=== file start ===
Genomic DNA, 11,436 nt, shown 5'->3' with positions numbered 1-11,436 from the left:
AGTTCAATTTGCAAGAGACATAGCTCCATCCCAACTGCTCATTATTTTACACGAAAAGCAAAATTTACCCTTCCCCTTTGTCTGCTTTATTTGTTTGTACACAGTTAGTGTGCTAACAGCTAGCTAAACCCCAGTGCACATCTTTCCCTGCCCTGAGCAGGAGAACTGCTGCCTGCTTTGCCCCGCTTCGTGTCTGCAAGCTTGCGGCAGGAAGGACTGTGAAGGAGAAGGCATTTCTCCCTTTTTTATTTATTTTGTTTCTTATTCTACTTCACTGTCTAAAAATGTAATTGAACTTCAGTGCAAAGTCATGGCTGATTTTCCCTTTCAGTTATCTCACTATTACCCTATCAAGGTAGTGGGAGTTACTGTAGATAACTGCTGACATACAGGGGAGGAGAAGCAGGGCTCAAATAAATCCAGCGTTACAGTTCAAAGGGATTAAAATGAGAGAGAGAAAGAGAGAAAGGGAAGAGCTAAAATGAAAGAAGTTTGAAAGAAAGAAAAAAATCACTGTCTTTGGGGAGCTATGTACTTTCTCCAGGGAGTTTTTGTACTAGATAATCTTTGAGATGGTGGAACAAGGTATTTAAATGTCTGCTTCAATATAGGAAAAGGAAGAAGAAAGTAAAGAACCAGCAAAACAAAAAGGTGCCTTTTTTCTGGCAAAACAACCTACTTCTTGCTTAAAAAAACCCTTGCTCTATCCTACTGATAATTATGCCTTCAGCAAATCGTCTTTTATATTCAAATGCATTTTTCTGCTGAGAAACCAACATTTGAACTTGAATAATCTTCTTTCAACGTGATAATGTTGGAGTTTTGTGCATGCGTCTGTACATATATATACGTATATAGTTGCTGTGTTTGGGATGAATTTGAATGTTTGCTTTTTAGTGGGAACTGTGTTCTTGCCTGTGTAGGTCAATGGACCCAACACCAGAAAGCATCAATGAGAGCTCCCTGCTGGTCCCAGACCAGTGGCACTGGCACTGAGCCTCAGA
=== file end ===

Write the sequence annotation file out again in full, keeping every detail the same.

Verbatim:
Genomic DNA, 11,436 nt, shown 5'->3' with positions numbered 1-11,436 from the left:
AGTTCAATTTGCAAGAGACATAGCTCCATCCCAACTGCTCATTATTTTACACGAAAAGCAAAATTTACCCTTCCCCTTTGTCTGCTTTATTTGTTTGTACACAGTTAGTGTGCTAACAGCTAGCTAAACCCCAGTGCACATCTTTCCCTGCCCTGAGCAGGAGAACTGCTGCCTGCTTTGCCCCGCTTCGTGTCTGCAAGCTTGCGGCAGGAAGGACTGTGAAGGAGAAGGCATTTCTCCCTTTTTTATTTATTTTGTTTCTTATTCTACTTCACTGTCTAAAAATGTAATTGAACTTCAGTGCAAAGTCATGGCTGATTTTCCCTTTCAGTTATCTCACTATTACCCTATCAAGGTAGTGGGAGTTACTGTAGATAACTGCTGACATACAGGGGAGGAGAAGCAGGGCTCAAATAAATCCAGCGTTACAGTTCAAAGGGATTAAAATGAGAGAGAGAAAGAGAGAAAGGGAAGAGCTAAAATGAAAGAAGTTTGAAAGAAAGAAAAAAATCACTGTCTTTGGGGAGCTATGTACTTTCTCCAGGGAGTTTTTGTACTAGATAATCTTTGAGATGGTGGAACAAGGTATTTAAATGTCTGCTTCAATATAGGAAAAGGAAGAAGAAAGTAAAGAACCAGCAAAACAAAAAGGTGCCTTTTTTCTGGCAAAACAACCTACTTCTTGCTTAAAAAAACCCTTGCTCTATCCTACTGATAATTATGCCTTCAGCAAATCGTCTTTTATATTCAAATGCATTTTTCTGCTGAGAAACCAACATTTGAACTTGAATAATCTTCTTTCAACGTGATAATGTTGGAGTTTTGTGCATGCGTCTGTACATATATATACGTATATAGTTGCTGTGTTTGGGATGAATTTGAATGTTTGCTTTTTAGTGGGAACTGTGTTCTTGCCTGTGTAGGTCAATGGACCCAACACCAGAAAGCATCAATGAGAGCTCCCTGCTGGTCCCAGACCAGTGGCACTGGCACTGAGCCTCAGA